‘Valerian and the City of a Thousand Planets’
Director: Luc Besson
Stars: Dane DeHaan, Cara Delevingne
3 (out of 5) Globes
In 1997, the summer movie season was considerably weirded up by a pricey sci-fi extravaganza called “The Fifth Element.” To unsuspecting Americans, it didn’t look like it would be all that different from “Men in Black” or “Batman & Robin.” It had famous American faces, including a top-billed Bruce Willis. It was in English. But the finished product seemed, well, French. And it was. It was the nation’s costliest ever film, casually slipped into multiplexes across the ocean. If it was, like all films by Luc Besson (“La Femme Nikita,” “The Professional”), imitation Hollywood, something, maybe everything seemed gloriously lost in translation. It starts with Luke Perry, well past his sell-by date, dooming space robots to death. The president is played by a wrestler. And baddie Gary Oldman sweats chocolate while shooting guns shaped like bread. Eventually a tentacled blue space diva croons a hip-hop aria while John McClane tears up.
Jump 20 years and it is happening again. But the times, oh, they have changed. Back in 1997, “The Fifth Element” felt like a non-sequitur. In 2017, Besson’s “Valerian and the City of a Thousand Planets” plays like much-needed relief. It’s a Eurotrash space opera dropped into a desert of interchangeable franchise movies, plus a director-driven film that, like Edgar Wright’s “Baby Driver,” stands out for the simple fact that it actually has personality. Of course, it's easy to overrate films like these, only because they once weren’t this rare. And to be frank, Besson's return to space isn't as sharp (or as bizarre) as it was the first time. It's proof you can't go home again.
Still, when the film’s “The Fifth Element,” even a second-rate knock-off will do. Based on the old French comic, “Valerian and Laureline," Besson's latest is set in a deep future in which which humanity improbably got their stuff together and formed some galactic federation with far-flung beings. (Worth noting: The comics, with their utopian view of universal semi-harmony, debuted only a year after “Star Trek.”)
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Dane DeHaan and Cara Delevingne — in performances best described as “affordable” — play our hot-shot agent heroes. They’re a bickering will-they-or-won’t-they pair — he sarcastic and cocky, she basically just pissed-off. (Delevingne’s version of Blue Steel has rarely been put to better use.) They must save the titular metropolis, which is like a space hub for the universe’s best species. Still, maybe the culprits — a race of fragile space hippies who worship nature and are introduced being nearly bombed-out of existence — aren’t the real baddies.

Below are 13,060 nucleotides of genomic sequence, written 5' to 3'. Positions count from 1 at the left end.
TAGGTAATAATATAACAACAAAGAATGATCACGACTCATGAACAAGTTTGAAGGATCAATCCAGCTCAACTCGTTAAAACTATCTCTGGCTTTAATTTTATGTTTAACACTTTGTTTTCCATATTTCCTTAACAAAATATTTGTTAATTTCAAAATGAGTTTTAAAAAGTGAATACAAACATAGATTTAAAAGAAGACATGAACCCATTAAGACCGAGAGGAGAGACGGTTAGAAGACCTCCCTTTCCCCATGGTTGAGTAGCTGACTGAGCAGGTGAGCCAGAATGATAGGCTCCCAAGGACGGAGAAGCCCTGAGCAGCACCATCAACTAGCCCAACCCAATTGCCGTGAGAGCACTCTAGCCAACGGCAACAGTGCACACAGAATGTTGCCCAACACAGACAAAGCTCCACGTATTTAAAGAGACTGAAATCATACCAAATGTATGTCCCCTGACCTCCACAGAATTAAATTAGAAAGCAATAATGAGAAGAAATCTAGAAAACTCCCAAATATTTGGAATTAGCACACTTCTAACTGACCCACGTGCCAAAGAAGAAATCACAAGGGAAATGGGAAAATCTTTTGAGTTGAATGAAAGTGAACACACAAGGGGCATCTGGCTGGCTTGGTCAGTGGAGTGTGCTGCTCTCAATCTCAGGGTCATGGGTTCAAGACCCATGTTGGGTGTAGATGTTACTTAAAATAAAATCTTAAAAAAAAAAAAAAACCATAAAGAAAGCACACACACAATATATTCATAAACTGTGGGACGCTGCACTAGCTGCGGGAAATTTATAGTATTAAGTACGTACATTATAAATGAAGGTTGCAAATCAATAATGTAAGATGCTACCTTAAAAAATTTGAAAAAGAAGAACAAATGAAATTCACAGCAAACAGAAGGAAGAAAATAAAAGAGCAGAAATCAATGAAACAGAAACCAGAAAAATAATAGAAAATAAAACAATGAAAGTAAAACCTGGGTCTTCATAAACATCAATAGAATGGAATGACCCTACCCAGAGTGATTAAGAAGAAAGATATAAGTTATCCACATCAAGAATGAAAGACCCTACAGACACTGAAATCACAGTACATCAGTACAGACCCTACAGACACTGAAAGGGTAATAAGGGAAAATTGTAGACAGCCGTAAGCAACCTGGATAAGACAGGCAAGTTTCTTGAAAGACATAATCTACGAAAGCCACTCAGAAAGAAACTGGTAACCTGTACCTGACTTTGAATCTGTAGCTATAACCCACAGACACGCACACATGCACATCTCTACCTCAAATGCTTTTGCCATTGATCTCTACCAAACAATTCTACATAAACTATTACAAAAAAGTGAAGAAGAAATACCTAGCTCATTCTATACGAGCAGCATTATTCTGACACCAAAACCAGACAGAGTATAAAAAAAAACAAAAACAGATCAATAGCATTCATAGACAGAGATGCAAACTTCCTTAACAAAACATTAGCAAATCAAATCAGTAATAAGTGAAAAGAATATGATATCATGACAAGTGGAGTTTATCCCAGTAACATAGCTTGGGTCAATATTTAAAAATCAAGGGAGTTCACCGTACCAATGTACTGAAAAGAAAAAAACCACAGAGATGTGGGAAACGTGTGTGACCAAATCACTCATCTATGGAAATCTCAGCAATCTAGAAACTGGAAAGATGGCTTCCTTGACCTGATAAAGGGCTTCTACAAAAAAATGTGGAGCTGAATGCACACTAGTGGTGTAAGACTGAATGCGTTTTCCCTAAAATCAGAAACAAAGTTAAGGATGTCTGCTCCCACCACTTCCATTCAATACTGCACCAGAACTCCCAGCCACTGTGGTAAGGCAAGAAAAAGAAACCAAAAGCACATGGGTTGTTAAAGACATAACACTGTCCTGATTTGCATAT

The half-century-old source is obviously influential, which is to say it’s been picked dry by imitators, from “Star Wars” to “Battlestar Galactica” to, well, "The Fifth Element." Besson knows he’s not reinventing the wheel, but he can give this belated film adaptation the gee-whiz feel of reading an old comic. At its best, “Valerian” has the dense, madcap rush of a comedic cartoon sci-fi — think “Futurama” or “Rick and Morty,” though neither as funny nor as inventive as either. (And, coming from the guy who made the moronic yet dazzling “Lucy,” it’s more or less the opposite of smart.) The snaky, digressive plot is purely foundational, there to prop up as many alien beasties and bizarro tech and Besson insanities as it can without breaking.
Insanity is where Besson shines anyway. “Valerian” boasts sights you won’t want to un-see. Cara Delevingne puts her head inside a jellyfish so she can spy on Dane DeHaan’s memories. A cute reptile creature thing poops a flurry of pearls and diamond earrings. Rihanna shape-shifts into Herbie Hancock. The casting often plays like Mad Libs, which would explain why a game Ethan Hawke swings by as a blinged-out cowboy pimp. These are momentary pleasures, coming at ya early and often. Still, "Valerian" peaks early with a lengthy and sustained set piece that’s like the bi-temporal car chase from Tony Scott’s “Deja Vu,” only with aliens and a sly reference to the 3-D glasses sitting on your head as it unfolds.
Besson’s filmic universes are fun places to return to, even if he’s not much for story or world-building. The characters, here and in “The Fifth Element,” are thin, the actors usually confused. (Of course, this can be entertaining, too.) DeHaan is miscast, as he usually is in big films; the only pricey product that gets his sickly grouch vibe is "The Cure for Wellness." Or maybe the casting’s secretly smart? Maybe we’re not supposed to actually like this entitled cad, which then subtly upends the oh-so-’60s macho vibe, making Delevingne’s Laureline infinitely more sympathetic. But that may be assuming too much of a film that drops the female hero’s name from the title (but keeps the one named after an herbal supplement) and was made by a director who loves ass-kicking, powerful women but only when they’re played by models. Then again, a summer blockbuster in 2017 that’s colorful instead of drab, that isn’t aimed specifically at Americans and is kind enough to give us “Space Oddity” in Dolby Surround ought to be welcomed as a liberator.
Follow Matt Prigge on Twitter @mattprigge